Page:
The interview is instructive because it raises doubts once again as to whether Blankfein has processed the fact that Goldman Sachs was rescued by the government in 2008, and it indicates that in spite of all of the claims by federal regulators of its intent to end the policy of Too Big To Fail, the actual strategy is to underwrite the further expansion and growth of the biggest banks in the name of enhancing the U.S. share of global economic growth. This policy is reminiscent of the “national champion” strategy under which companies use their political clout to obtain government backing for overseas expansion. Blankfein mentioned China as another region where Goldman Sachs hopes to grow.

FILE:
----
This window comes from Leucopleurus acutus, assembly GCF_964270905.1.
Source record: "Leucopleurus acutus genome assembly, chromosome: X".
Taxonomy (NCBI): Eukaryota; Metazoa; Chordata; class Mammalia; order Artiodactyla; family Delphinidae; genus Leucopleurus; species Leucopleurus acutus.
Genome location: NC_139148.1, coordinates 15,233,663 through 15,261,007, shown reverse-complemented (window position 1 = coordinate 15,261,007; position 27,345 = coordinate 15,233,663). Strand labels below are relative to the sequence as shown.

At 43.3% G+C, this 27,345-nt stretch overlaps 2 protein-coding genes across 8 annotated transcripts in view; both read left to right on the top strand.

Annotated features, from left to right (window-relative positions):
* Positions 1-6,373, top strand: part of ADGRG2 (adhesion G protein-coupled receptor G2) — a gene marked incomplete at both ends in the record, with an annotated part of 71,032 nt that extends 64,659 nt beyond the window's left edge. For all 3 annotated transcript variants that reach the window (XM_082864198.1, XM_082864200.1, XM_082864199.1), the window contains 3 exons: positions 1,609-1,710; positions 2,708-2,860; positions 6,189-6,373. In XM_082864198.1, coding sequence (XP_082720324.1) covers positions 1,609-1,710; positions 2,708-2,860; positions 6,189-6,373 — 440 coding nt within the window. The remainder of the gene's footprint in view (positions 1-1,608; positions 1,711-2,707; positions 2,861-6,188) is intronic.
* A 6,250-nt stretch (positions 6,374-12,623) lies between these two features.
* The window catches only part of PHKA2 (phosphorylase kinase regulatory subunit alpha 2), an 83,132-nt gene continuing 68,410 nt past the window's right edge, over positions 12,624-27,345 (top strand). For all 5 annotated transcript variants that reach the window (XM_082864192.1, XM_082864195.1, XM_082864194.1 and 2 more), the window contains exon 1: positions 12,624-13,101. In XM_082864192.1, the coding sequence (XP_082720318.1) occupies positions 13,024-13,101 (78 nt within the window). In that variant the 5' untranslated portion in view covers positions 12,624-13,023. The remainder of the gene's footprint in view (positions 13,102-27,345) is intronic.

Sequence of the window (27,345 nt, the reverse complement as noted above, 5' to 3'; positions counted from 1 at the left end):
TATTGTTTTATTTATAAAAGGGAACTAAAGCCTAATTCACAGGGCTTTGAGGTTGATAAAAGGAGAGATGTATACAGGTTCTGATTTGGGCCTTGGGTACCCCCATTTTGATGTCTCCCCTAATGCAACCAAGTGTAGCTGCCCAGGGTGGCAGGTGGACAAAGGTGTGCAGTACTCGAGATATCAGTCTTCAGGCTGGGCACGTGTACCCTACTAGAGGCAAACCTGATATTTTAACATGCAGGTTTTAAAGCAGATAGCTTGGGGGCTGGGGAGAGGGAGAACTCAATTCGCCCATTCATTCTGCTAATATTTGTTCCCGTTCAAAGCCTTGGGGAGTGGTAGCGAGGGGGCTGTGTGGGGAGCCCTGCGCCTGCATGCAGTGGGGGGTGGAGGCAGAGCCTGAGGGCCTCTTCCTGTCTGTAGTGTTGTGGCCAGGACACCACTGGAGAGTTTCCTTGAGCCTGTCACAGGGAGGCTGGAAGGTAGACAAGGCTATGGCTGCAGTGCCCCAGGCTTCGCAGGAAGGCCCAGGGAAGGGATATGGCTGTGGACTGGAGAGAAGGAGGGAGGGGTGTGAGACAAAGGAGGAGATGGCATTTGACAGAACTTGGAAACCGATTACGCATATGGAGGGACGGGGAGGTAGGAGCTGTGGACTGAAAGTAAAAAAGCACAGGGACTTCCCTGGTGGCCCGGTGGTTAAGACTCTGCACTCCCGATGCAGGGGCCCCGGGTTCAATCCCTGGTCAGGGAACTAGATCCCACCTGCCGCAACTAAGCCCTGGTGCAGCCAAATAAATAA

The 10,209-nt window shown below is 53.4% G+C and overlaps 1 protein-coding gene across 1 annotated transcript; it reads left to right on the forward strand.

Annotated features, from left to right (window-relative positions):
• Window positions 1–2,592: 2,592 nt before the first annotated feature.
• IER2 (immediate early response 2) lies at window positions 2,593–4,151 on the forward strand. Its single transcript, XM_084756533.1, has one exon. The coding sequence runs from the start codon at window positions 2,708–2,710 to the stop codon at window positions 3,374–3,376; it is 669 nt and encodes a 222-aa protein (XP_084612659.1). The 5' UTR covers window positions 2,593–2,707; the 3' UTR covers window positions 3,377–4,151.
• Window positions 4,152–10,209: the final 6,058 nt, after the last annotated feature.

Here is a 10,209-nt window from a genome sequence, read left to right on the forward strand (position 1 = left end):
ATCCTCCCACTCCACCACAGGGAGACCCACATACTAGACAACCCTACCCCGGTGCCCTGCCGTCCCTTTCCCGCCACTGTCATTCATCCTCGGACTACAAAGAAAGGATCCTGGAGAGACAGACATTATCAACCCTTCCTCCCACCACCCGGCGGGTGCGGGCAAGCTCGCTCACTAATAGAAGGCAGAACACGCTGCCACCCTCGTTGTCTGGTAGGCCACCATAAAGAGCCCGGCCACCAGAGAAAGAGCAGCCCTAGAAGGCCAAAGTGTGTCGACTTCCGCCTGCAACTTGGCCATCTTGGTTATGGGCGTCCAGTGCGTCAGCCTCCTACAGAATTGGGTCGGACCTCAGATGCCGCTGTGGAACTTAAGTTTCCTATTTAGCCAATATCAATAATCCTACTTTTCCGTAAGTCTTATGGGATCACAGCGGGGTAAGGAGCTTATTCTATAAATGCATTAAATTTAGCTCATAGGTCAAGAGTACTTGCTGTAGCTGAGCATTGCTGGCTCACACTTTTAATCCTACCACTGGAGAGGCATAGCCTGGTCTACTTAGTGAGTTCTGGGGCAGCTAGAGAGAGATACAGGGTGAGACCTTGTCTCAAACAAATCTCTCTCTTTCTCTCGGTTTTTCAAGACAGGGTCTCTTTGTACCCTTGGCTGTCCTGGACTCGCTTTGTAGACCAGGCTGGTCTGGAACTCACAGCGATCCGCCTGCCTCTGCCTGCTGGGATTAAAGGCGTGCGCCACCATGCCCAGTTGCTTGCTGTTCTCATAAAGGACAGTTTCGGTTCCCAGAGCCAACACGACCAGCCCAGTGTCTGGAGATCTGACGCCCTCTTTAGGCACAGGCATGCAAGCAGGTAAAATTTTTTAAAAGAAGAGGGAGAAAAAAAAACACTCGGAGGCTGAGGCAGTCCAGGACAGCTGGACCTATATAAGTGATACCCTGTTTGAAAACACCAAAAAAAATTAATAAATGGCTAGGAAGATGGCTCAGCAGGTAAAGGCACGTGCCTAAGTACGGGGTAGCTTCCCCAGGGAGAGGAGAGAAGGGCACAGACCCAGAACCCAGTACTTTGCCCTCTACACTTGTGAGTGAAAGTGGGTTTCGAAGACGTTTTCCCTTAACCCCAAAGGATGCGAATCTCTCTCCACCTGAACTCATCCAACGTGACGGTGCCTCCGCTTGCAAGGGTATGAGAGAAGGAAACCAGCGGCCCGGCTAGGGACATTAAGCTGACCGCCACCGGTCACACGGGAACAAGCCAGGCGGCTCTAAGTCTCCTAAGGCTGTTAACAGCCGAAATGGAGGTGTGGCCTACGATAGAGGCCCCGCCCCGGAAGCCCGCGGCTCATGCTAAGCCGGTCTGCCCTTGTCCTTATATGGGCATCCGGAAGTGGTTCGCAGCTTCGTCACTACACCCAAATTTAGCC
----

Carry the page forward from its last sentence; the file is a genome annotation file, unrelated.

Bank of America Sued
Bank of America has been sued again for $1 billion over its mortgage transactions, this time by the GSEs, which contend that BofA misrepresented the products. This is not unusual, and a mere $1 billion is hardly material to a bank that enjoys the backing of the federal government. So in a sense, it is one GSE, or two GSEs, suing another GSE, like Spy vs. Spy.
What is interesting is that a trader who owns BofA defended the bank on the basis that it took over Countrywide as a favor to the government, the same argument that was made in response to a suit against JPMorgan brought by New York Attorney General Eric Schneiderman over transactions of Bear Stearns. This is the official industry message. An alternative view is that the biggest banks continued to get bigger by acquiring failing banks with the help of the government, and these suits are merely collateral damage that the industry’s crisis-management team handles as a matter of course. Just another day at the office.